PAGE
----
# Electricity & Magnetism: Potential Field

• Cmertin
In summary, the problem involves calculating the work required to move a charge from one point to another in an electric field created by three point charges. The values of the potentials and positions of the charges are given. The equations used are W=q∆V, E≅-∆V/∆l, and F=q(-∆V/∆l). The answers for B, C, and D are incorrect, possibly due to incorrect measurements or calculations. The correct answers are 3.78×10^-9 J, -1.79×10^5 N/C, and Q3=4.8×10^-12C.
Cmertin

## Homework Statement

The lines show the equipotential contours in the plane of three point charges, Q1, Q2, and Q3. The values of the potentials are in kV as indicated for the +5, 0, and -5 kV contours. The positions of the charges are indicated by the dots.
[PLAIN]http://img824.imageshack.us/img824/4397/stupidpic.gif

A. Calculate the work required to move a charge of -0.63×10-12C from i to b.

B. Calculate the size of the electric field at g.

C. Calculate the size of the force on a charge of 4.80×10^-19 C at k.

D. Calculate the size of Q3. The magnitudes of the three charges are in the exact ratios of 1 to 2 to 3.

W=q∆V
E≅-∆V/∆l
F=q(-∆V/∆l)

## The Attempt at a Solution

B. I measured from the center of the Q3 charge to be 2.8 cm (.028m).
The change in voltage is 1KV/line so it is 5000V
E=-5000V/.028m=-1.79×10^5N/C --- It says that this is the wrong answer.

Last edited by a moderator:
C. I measured from the center of the Q3 charge to be 1.7cm (.017m) The change in voltage is 0.5KV/line so it is 2500VF=4.8×10^-19*(-2500V/.017m)= -3.53×10^-15N --- It says that this is the wrong answer. D. I assumed the magnitudes of the three charges are in the exact ratios of 1 to 2 to 3Q1=1×10^-12C Q2=2×10^-12C Q3=3×10^-12C ---- It says that this is the wrong answer. I would really appreciate if someone could point out where I went wrong.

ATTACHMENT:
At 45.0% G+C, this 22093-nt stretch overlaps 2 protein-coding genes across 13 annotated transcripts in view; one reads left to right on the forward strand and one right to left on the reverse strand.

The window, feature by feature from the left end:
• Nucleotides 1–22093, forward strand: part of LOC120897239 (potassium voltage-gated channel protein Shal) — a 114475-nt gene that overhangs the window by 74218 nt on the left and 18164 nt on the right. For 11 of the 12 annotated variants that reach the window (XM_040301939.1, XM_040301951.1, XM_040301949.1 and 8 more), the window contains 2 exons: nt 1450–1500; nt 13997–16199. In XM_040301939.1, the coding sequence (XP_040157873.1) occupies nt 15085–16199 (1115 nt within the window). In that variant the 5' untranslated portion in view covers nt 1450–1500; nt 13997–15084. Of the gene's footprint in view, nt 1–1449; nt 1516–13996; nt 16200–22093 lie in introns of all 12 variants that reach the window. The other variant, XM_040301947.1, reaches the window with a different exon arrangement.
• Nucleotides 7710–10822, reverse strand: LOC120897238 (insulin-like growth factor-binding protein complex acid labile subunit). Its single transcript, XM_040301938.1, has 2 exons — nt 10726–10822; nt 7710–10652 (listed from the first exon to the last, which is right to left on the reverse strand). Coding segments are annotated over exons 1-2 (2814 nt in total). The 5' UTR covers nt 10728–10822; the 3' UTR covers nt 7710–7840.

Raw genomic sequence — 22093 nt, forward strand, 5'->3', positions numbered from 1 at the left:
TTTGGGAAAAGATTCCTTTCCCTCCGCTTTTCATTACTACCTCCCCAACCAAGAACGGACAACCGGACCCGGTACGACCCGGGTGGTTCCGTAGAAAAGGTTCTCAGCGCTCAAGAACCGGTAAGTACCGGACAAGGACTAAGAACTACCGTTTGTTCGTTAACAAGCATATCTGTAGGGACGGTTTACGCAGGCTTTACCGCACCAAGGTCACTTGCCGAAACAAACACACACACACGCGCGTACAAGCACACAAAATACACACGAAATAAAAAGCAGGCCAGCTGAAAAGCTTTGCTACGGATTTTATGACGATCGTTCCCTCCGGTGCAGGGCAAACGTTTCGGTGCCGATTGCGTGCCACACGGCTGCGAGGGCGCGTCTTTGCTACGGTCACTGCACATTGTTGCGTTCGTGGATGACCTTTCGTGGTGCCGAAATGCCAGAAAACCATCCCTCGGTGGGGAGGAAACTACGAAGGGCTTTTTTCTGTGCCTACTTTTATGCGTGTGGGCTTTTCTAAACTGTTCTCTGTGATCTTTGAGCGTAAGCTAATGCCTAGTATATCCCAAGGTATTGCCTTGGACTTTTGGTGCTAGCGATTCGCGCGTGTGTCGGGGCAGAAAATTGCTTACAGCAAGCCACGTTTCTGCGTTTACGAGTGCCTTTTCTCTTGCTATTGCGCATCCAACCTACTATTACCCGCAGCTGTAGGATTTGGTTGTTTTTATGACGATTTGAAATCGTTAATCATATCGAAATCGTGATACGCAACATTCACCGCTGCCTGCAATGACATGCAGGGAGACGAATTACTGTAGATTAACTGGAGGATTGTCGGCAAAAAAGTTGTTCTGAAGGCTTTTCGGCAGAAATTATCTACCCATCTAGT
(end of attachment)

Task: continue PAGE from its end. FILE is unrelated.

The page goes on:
## 1. What is an electric potential field?

An electric potential field is a region in space where a charged particle experiences a force due to the presence of other charged particles. It is a fundamental concept in electricity and magnetism, and is described by the electric potential, which is a scalar quantity.

## 2. How is an electric potential field created?

An electric potential field is created by the presence of charged particles, such as electrons and protons. When these charged particles are in close proximity, they create a force field that can act on other charged particles in the vicinity. This force field is known as the electric potential field.

## 3. What is the relationship between electric potential and electric field?

Electric potential and electric field are closely related concepts. The electric potential is the amount of work required to move a unit charge from one point to another in an electric field. In other words, it is the potential energy per unit charge. Electric field, on the other hand, is the force per unit charge experienced by a charged particle in an electric field. They are inversely proportional to each other, with the electric field being the negative gradient of the electric potential.

## 4. How does an electric potential field affect the behavior of charged particles?

The presence of an electric potential field can affect the behavior of charged particles in several ways. First, it can cause a charged particle to experience a force and move in a certain direction. Second, it can cause a charged particle to accelerate or decelerate depending on the direction of the electric field. Finally, it can also determine the amount of potential energy a charged particle has at a certain point in space.

## 5. Can electric potential fields exist without the presence of electric charges?

No, electric potential fields cannot exist without the presence of electric charges. The electric potential is a result of the presence of charged particles and their interactions with each other. Without any charged particles, there would be no electric potential field. However, there can be regions in space where the electric potential is constant, known as equipotential surfaces, even in the absence of charged particles.

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